; functions from hal.dll 

    cli

    invoke WRITE_PORT_UCHAR, 43h, 10110110y

    mov eax, dwPitch
    invoke WRITE_PORT_UCHAR, 42h, al
    mov eax, dwPitch
    invoke WRITE_PORT_UCHAR, 42h, ah

    ; Turn speaker ON 

    invoke READ_PORT_UCHAR, 61h
    or  al, 11y
    invoke WRITE_PORT_UCHAR, 61h, al

    sti

    DO_DELAY	

    cli

    ; Turn speaker OFF 

    invoke READ_PORT_UCHAR, 61h
    and al, 11111100y
    invoke WRITE_PORT_UCHAR, 61h, al

    sti

    ret

MakeBeep2 endp

;:::::::::::::::::::::::::::::::::::::::::::::::::::::::::::::::::::::::::::::::::::::::::::::::::::
;                                       DriverEntry                                                 
;:::::::::::::::::::::::::::::::::::::::::::::::::::::::::::::::::::::::::::::::::::::::::::::::::::

DriverEntry proc pDriverObject:PDRIVER_OBJECT, pusRegistryPath:PUNICODE_STRING

    invoke MakeBeep1, TONE_1
    invoke MakeBeep2, TONE_2

    ; Hardware access using hal.dll HalMakeBeep function  

    invoke HalMakeBeep, TONE_3
    DO_DELAY
    invoke HalMakeBeep, 0

    mov eax, STATUS_DEVICE_CONFIGURATION_ERROR
    ret

DriverEntry endp

;:::::::::::::::::::::::::::::::::::::::::::::::::::::::::::::::::::::::::::::::::::::::::::::::::::
;                                                                                                   
;:::::::::::::::::::::::::::::::::::::::::::::::::::::::::::::::::::::::::::::::::::::::::::::::::::

end DriverEntry

;:::::::::::::::::::::::::::::::::::::::::::::::::::::::::::::::::::::::::::::::::::::::::::::::::::
;                                                                                                   
;:::::::::::::::::::::::::::::::::::::::::::::::::::::::::::::::::::::::::::::::::::::::::::::::::::

:make

set drv=beeper

\masm32\bin\ml /nologo /c /coff %drv%.bat
\masm32\bin\link /nologo /driver /base:0x10000 /align:32 /out:%drv%.sys /subsystem:native %drv%.obj

del %drv%.obj

echo.
pause

This driver is intended to beep c-major arpeggio using the motherboard speaker. For this purpose the driver uses IN and OUT CPU instructions, accessing the appropriate I/O ports. It is well-known that the access to the I/O ports is guarded by Windows NT as an important system resource. An attempt to execute IN or OUT instruction from user-mode results in termination of the process. But actually there is a way to bypass this limitation, i.e. to allow the user-mode to access the I/O ports directly. We'll talk about it a bit later.

3.3.2 Controlling the system timer

There are three timers inside the computer. These are known as timers 0, 1 and 2 and they reside in the Programmable Interval Timer (PIT). Timer 2 is used to control sound generation. The frequency at which timer oscillates is determined by an initial count value. The timer counts down from this value to zero, and when it reaches zero, the timer oscillates. The counter is then re-set to the predetermined initial count value and the process starts again. The counting down process is controlled by the main system oscillator, which runs at a frequency of 1,193,180 Hz. This value is fixed across the entire range of PC families. Every time it oscillates, the system timer counts down once. To vary the frequency at which the timer oscillates, we just need to give it a new initial count value. To calculate the frequency at which the speaker will sound we have to use this formula: 1193180/. You can find more detailed information searching the Web.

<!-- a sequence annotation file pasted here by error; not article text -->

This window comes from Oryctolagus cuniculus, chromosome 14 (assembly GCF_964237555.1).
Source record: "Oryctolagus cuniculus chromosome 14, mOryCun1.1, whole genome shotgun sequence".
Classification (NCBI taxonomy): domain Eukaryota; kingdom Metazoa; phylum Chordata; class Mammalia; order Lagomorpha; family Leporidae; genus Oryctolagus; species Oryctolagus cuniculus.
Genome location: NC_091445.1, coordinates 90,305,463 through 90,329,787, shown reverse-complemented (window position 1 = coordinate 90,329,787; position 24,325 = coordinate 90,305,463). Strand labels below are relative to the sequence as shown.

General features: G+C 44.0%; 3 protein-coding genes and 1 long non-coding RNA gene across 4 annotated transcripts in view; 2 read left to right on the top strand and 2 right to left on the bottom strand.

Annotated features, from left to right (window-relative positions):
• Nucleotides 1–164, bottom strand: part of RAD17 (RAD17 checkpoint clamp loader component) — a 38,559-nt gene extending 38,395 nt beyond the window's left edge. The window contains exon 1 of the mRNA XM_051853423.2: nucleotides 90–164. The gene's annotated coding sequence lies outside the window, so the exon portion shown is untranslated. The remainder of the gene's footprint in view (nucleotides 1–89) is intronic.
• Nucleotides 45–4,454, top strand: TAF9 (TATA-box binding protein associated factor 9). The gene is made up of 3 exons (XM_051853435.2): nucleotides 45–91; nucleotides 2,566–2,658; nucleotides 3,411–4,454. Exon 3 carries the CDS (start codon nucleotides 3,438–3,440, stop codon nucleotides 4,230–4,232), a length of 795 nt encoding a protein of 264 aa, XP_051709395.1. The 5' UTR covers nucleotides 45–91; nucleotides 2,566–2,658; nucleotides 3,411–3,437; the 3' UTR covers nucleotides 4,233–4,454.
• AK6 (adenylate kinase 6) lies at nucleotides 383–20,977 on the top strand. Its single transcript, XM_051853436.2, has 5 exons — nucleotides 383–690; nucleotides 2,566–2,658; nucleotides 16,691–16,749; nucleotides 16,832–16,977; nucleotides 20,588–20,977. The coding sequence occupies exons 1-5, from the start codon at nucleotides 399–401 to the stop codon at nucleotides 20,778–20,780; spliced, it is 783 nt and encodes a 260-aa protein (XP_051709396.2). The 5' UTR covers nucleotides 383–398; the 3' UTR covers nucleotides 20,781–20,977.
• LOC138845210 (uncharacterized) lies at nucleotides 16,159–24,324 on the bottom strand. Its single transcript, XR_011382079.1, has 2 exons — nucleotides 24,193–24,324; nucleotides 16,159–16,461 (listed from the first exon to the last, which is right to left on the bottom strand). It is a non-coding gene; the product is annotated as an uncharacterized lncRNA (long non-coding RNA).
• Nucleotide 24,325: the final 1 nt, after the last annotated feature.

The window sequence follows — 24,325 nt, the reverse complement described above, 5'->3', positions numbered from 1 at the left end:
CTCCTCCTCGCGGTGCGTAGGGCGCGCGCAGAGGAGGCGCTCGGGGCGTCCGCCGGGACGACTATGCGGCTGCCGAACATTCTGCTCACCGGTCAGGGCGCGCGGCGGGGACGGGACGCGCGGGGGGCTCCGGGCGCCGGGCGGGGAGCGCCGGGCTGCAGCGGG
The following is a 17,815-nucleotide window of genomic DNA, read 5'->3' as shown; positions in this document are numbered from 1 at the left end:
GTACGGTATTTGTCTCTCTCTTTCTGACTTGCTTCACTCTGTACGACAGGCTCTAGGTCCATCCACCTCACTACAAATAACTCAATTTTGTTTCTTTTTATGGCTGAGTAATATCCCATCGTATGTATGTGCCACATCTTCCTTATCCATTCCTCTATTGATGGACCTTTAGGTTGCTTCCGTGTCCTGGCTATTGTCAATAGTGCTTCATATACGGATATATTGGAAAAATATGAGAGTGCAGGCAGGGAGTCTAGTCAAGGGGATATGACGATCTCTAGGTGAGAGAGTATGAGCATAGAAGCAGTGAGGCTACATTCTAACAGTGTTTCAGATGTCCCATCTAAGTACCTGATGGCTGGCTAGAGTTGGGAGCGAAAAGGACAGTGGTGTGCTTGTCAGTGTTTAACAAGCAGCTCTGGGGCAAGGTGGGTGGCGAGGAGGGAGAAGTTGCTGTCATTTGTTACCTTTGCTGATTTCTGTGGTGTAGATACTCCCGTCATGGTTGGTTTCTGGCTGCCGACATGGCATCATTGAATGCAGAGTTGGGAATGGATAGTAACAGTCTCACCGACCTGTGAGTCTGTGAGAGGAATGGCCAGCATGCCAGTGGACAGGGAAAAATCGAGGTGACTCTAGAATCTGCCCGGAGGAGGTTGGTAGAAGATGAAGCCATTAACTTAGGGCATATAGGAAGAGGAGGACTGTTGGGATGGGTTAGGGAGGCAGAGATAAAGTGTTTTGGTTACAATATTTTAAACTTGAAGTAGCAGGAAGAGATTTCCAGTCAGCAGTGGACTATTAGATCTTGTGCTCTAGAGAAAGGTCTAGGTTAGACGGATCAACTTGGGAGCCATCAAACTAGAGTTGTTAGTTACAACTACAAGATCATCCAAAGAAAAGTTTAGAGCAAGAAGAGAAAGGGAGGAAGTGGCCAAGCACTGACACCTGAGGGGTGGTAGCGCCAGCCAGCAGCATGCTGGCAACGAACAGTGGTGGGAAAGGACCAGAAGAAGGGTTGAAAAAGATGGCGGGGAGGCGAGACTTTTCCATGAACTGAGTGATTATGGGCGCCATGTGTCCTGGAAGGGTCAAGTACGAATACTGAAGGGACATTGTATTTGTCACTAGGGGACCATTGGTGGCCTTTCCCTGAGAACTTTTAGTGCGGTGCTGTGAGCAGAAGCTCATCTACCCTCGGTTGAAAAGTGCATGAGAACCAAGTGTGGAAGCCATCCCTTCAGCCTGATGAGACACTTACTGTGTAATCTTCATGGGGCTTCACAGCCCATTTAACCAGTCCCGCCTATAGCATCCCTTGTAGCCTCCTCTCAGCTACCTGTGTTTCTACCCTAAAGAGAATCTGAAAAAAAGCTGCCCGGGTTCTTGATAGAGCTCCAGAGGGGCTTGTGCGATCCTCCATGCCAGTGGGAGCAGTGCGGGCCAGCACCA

There is one subtlety here, which I misunderstand a bit. The QueryPerformanceFrequency from kernel32.dll really returns the value of 1193180. But in hal.dll's HalMakeBeep function I have found a little bit different value equal to 1193167. I'll use this value. Probably it's some time compensation. I don't know. Anyway it doesn't prevent us from beeping the speaker.

We play the first sound (do) of the c-major chord using MakeBeep1 routine.

    mov al, 10110110y
    out 43h, al

First we have to set the timer's control register. We should load a binary value 10110110 into port 43h to achieve this goal.

    mov eax, dwPitch
    out 42h, al

    mov al, ah
    out 42h, al

Then, in two consecutive statements, we load the low byte and high byte of the new initial count value into port 42h.

    in al, 61h
    or  al, 11y
    out 61h, al

Now we turn the speaker on by setting bits 0 and 1 of the value on port 61h. Now the speaker is producing the sound.

DO_DELAY MACRO
    mov eax, DELAY
    .while eax
        dec eax
    .endw
ENDM

We let the speaker sound for some time, using DO_DELAY macro. Yes - it is primitive, but is rather effective.

    in al, 61h
    and al, 11111100y
    out 61h, al